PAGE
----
CopperSpice API  1.7.4
Executing SQL Statements

The QSqlQuery class provides an interface for executing SQL statements and navigating through the result set of a query. The QSqlQueryModel and QSqlTableModel classes described in the next section provide a higher level interface for accessing databases.

Executing a Query

To execute an SQL statement create a QSqlQuery object and call QSqlQuery::exec().

QSqlQuery query;
query.exec("SELECT name, salary FROM employee WHERE salary > 50000");

The QSqlQuery constructor accepts an optional QSqlDatabase object that specifies which database connection to use. In the example above, we do not specify any connection, so the default connection is used. If an error occurs, QSqlQuery::exec() returns false. The error is then available as QSqlQuery::lastError().

Navigating the Result Set

QSqlQuery provides access to a result set one record at a time. After the call to QSqlQuery::exec() the cursor is located one position before the first record in the result set. You need to call QSqlQuery::next() once to advance to the first record and then call it repeatedly to access the subsequent records until it returns false.

The cursor in the QSqlQuery object can be moved by calling QSqlQuery::next(), QSqlQuery::previous(), QSqlQuery::first(), QSqlQuery::last(), and QSqlQuery::seek(). If you iterate through a result set only using next() and seek() with positive values, you can call QSqlQuery::setForwardOnly(true) before calling exec(). This is an easy optimization that will speed up the query significantly when operating on large result sets.

QSqlQuery query;
query.exec("SELECT name, salary FROM employee WHERE salary > 50000");
while ( {
QString name = query.value(0).toString();
int salary = query.value(1).toInt();
qDebug() << name << salary;

The QSqlQuery::value() method returns the value of a field in the current record. Fields are specified using zero based indexes. QSqlQuery::value() returns a QVariant which can hold various data types such as int, QString, and QByteArray. The data in the database is automatically mapped to the closest CopperSpice equivalent type.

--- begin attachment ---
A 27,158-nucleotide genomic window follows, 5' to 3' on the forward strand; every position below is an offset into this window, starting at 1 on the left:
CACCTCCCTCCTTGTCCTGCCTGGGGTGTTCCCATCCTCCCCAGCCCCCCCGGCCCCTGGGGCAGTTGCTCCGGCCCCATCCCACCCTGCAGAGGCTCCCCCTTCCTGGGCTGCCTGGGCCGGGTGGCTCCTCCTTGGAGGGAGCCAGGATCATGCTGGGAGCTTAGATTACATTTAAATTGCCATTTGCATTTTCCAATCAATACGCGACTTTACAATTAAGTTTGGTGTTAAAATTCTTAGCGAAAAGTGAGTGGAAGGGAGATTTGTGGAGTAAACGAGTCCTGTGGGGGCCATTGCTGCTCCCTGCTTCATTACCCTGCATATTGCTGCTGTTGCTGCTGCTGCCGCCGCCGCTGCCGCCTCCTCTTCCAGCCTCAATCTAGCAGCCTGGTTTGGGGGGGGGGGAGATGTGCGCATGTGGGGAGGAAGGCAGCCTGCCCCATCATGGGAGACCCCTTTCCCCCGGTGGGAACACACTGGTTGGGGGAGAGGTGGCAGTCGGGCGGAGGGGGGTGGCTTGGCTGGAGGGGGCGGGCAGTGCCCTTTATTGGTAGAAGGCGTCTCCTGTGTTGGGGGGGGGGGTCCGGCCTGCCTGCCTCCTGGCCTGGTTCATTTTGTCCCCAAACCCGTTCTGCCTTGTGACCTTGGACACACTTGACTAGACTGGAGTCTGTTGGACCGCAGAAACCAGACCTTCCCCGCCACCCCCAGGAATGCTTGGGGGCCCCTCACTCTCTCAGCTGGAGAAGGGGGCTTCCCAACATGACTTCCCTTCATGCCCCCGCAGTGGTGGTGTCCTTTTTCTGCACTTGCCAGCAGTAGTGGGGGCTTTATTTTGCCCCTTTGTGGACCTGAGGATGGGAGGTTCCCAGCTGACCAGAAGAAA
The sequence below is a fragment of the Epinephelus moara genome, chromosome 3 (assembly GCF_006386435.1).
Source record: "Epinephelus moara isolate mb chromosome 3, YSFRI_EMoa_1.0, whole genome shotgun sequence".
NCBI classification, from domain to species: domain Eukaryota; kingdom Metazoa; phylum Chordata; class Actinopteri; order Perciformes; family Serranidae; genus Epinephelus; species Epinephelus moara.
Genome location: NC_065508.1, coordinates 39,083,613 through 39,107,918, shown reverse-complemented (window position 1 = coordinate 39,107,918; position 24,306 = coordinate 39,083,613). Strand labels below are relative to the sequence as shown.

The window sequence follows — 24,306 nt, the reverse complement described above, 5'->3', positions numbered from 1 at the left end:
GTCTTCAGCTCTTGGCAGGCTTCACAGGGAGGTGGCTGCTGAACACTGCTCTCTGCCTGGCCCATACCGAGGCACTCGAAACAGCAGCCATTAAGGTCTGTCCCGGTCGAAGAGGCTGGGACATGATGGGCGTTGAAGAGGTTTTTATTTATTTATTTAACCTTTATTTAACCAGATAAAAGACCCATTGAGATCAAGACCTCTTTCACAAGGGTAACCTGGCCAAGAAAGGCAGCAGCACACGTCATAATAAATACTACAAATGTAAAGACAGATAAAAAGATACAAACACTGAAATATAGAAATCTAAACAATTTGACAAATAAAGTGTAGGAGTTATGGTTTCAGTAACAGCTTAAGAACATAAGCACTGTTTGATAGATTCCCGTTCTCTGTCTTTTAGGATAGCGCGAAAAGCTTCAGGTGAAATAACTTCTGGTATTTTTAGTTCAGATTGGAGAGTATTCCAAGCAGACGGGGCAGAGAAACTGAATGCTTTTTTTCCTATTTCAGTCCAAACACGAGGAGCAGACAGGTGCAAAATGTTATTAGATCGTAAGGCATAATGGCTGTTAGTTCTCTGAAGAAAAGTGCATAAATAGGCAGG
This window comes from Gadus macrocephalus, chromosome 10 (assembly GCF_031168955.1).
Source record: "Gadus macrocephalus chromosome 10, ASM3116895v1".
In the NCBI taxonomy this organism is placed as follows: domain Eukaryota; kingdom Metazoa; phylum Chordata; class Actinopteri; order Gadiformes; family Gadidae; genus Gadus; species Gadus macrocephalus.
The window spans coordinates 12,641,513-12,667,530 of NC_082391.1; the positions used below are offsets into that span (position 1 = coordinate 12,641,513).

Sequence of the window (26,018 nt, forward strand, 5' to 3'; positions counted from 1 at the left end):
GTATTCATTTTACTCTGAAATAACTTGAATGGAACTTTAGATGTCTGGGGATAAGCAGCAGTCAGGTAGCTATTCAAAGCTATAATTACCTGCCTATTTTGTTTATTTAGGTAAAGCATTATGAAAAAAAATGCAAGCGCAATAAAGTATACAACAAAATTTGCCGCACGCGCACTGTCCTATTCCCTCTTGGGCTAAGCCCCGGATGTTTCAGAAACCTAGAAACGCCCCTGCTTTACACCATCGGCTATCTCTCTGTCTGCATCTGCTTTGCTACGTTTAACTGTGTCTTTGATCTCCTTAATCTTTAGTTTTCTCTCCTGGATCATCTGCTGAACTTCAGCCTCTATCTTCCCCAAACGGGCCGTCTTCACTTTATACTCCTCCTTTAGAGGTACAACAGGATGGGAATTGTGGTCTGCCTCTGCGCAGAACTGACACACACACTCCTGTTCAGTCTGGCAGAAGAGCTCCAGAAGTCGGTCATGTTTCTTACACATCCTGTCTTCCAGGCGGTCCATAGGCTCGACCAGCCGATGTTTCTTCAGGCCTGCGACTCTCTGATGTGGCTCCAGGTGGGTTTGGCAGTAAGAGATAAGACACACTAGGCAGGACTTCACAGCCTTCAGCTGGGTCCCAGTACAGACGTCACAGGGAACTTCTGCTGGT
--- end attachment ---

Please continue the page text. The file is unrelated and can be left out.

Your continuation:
In the prior example, QVariant::toString() and QVariant::toInt() are used to convert variant values to QString and int values. For an overview of the recommended types for use with CopperSpice supported Databases, refer to Data Types.

Features of a Database

To determine whether a database driver supports a given feature use QSqlDriver::hasFeature(). In the following example we call QSqlQuery::size() to determine the size of a result set if the underlying database supports this feature, otherwise, we navigate to the last record and use the query's position to tell us how many records there are.

int numRows;
QSqlQuery query;
query.exec("SELECT name, salary FROM employee WHERE salary > 50000");
if (defaultDB.driver()->hasFeature(QSqlDriver::QuerySize)) {
numRows = query.size();
} else {
// this can be very slow
numRows = + 1;

Inserting, Updating, and Deleting Records

QSqlQuery can execute any SQL statement. The following example inserts a record into a table using an INSERT statement.

QSqlQuery query;
query.exec("INSERT INTO employee (id, name, salary) VALUES (1001, 'Thad Beaumont', 65000)");

If you want to insert multiple records at the same time it is often more efficient to separate the query from the actual values being inserted. This can be done using placeholders. CopperSpice supports two placeholder syntaxes, named binding and positional binding.

QSqlQuery query;
// named binding
query.prepare("INSERT INTO employee (id, name, salary) VALUES (:id, :name, :salary)");
query.bindValue(":id", 1001);
query.bindValue(":name", "Thad Beaumont");
query.bindValue(":salary", 65000);
// positional binding
query.prepare("INSERT INTO employee (id, name, salary) VALUES (?, ?, ?)");
query.addBindValue("Thad Beaumont");

Both forms work with all database drivers provided by CopperSpice. If the database supports the syntax natively CopperSpice simply forwards the query to the DBMS, otherwise CopperSpice simulates the placeholder syntax by preprocessing the query. The actual query which ends up being executed is available as QSqlQuery::executedQuery().

When using prepared statements you only need to call QSqlQuery::prepare() once. Then call QSqlQuery::bindValue() or QSqlQuery::addBindValue() followed by QSqlQuery::exec() as many times as necessary. Besides performance, one advantage of placeholders is that you can easily specify arbitrary values without having to worry about escaping special characters.

Updating or deleting a record is similar to inserting it into a table.

QSqlQuery query;
query.exec("UPDATE employee SET salary = 70000 WHERE id = 1003");
query.exec("DELETE FROM employee WHERE id = 1007");


Transactions can be used to ensure that a complex operation is atomic (for example, looking up a foreign key and creating a record), or to provide a means of canceling a complex change in the middle.

If the underlying database engine supports transactions, QSqlDriver::hasFeature(QSqlDriver::Transactions) will return true. You can use QSqlDatabase::transaction() to initiate a transaction, followed by the SQL commands you want to execute within the context of the transaction, and then either QSqlDatabase::commit() or QSqlDatabase::rollback(). When using transactions you must start the transaction before you create your query.

QSqlQuery query;
query.exec("SELECT id FROM employee WHERE name = 'Torild Halvorsen'");
if ( {
int employeeId = query.value(0).toInt();
query.exec("INSERT INTO project (id, name, ownerid) VALUES (201, 'Manhattan Project', "
+ QString::number(employeeId) + ')');